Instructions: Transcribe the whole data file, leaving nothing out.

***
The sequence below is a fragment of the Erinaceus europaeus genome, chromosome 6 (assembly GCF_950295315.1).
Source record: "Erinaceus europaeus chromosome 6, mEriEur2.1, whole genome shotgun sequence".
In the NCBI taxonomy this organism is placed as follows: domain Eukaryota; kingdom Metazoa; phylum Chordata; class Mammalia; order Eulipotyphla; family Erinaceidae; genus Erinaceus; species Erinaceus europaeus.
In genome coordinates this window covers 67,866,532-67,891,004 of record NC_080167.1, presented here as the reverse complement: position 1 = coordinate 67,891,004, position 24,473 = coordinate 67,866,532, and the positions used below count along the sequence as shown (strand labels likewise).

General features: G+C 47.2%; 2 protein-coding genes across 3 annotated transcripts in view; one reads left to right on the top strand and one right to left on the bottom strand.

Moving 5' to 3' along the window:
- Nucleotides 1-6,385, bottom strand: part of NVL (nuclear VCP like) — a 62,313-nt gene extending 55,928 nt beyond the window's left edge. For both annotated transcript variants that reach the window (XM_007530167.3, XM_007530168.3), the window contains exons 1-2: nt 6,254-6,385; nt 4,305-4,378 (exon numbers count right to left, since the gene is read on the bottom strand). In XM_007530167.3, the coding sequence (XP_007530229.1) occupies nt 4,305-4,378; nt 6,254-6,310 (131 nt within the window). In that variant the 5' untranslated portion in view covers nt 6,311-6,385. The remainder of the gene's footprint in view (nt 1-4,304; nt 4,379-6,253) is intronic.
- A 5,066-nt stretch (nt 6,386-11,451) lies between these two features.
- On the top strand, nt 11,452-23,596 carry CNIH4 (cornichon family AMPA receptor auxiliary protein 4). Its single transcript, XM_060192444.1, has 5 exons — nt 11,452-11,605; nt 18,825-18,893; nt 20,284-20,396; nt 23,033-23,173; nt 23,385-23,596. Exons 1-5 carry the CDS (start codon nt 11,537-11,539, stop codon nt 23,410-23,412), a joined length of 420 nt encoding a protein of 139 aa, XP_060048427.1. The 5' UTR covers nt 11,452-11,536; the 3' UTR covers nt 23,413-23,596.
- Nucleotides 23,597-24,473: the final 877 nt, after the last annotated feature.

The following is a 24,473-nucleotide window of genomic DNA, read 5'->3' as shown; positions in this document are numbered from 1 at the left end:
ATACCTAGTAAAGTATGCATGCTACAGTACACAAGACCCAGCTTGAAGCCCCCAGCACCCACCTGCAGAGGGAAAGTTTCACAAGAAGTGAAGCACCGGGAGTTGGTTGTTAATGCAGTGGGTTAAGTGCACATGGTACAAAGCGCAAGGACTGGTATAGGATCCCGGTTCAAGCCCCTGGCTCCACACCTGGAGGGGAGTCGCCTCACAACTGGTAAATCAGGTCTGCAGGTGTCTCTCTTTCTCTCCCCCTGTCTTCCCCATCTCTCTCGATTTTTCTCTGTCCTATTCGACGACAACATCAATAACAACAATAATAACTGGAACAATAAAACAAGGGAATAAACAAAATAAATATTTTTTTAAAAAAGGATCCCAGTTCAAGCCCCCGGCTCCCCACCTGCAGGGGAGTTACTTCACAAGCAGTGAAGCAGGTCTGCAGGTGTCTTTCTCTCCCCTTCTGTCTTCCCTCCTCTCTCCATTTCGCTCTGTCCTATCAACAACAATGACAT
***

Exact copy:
The sequence below is a fragment of the Erinaceus europaeus genome, chromosome 6 (assembly GCF_950295315.1).
Source record: "Erinaceus europaeus chromosome 6, mEriEur2.1, whole genome shotgun sequence".
In the NCBI taxonomy this organism is placed as follows: domain Eukaryota; kingdom Metazoa; phylum Chordata; class Mammalia; order Eulipotyphla; family Erinaceidae; genus Erinaceus; species Erinaceus europaeus.
In genome coordinates this window covers 67,866,532-67,891,004 of record NC_080167.1, presented here as the reverse complement: position 1 = coordinate 67,891,004, position 24,473 = coordinate 67,866,532, and the positions used below count along the sequence as shown (strand labels likewise).

General features: G+C 47.2%; 2 protein-coding genes across 3 annotated transcripts in view; one reads left to right on the top strand and one right to left on the bottom strand.

Moving 5' to 3' along the window:
- Nucleotides 1-6,385, bottom strand: part of NVL (nuclear VCP like) — a 62,313-nt gene extending 55,928 nt beyond the window's left edge. For both annotated transcript variants that reach the window (XM_007530167.3, XM_007530168.3), the window contains exons 1-2: nt 6,254-6,385; nt 4,305-4,378 (exon numbers count right to left, since the gene is read on the bottom strand). In XM_007530167.3, the coding sequence (XP_007530229.1) occupies nt 4,305-4,378; nt 6,254-6,310 (131 nt within the window). In that variant the 5' untranslated portion in view covers nt 6,311-6,385. The remainder of the gene's footprint in view (nt 1-4,304; nt 4,379-6,253) is intronic.
- A 5,066-nt stretch (nt 6,386-11,451) lies between these two features.
- On the top strand, nt 11,452-23,596 carry CNIH4 (cornichon family AMPA receptor auxiliary protein 4). Its single transcript, XM_060192444.1, has 5 exons — nt 11,452-11,605; nt 18,825-18,893; nt 20,284-20,396; nt 23,033-23,173; nt 23,385-23,596. Exons 1-5 carry the CDS (start codon nt 11,537-11,539, stop codon nt 23,410-23,412), a joined length of 420 nt encoding a protein of 139 aa, XP_060048427.1. The 5' UTR covers nt 11,452-11,536; the 3' UTR covers nt 23,413-23,596.
- Nucleotides 23,597-24,473: the final 877 nt, after the last annotated feature.

The following is a 24,473-nucleotide window of genomic DNA, read 5'->3' as shown; positions in this document are numbered from 1 at the left end:
ATACCTAGTAAAGTATGCATGCTACAGTACACAAGACCCAGCTTGAAGCCCCCAGCACCCACCTGCAGAGGGAAAGTTTCACAAGAAGTGAAGCACCGGGAGTTGGTTGTTAATGCAGTGGGTTAAGTGCACATGGTACAAAGCGCAAGGACTGGTATAGGATCCCGGTTCAAGCCCCTGGCTCCACACCTGGAGGGGAGTCGCCTCACAACTGGTAAATCAGGTCTGCAGGTGTCTCTCTTTCTCTCCCCCTGTCTTCCCCATCTCTCTCGATTTTTCTCTGTCCTATTCGACGACAACATCAATAACAACAATAATAACTGGAACAATAAAACAAGGGAATAAACAAAATAAATATTTTTTTAAAAAAGGATCCCAGTTCAAGCCCCCGGCTCCCCACCTGCAGGGGAGTTACTTCACAAGCAGTGAAGCAGGTCTGCAGGTGTCTTTCTCTCCCCTTCTGTCTTCCCTCCTCTCTCCATTTCGCTCTGTCCTATCAACAACAATGACAT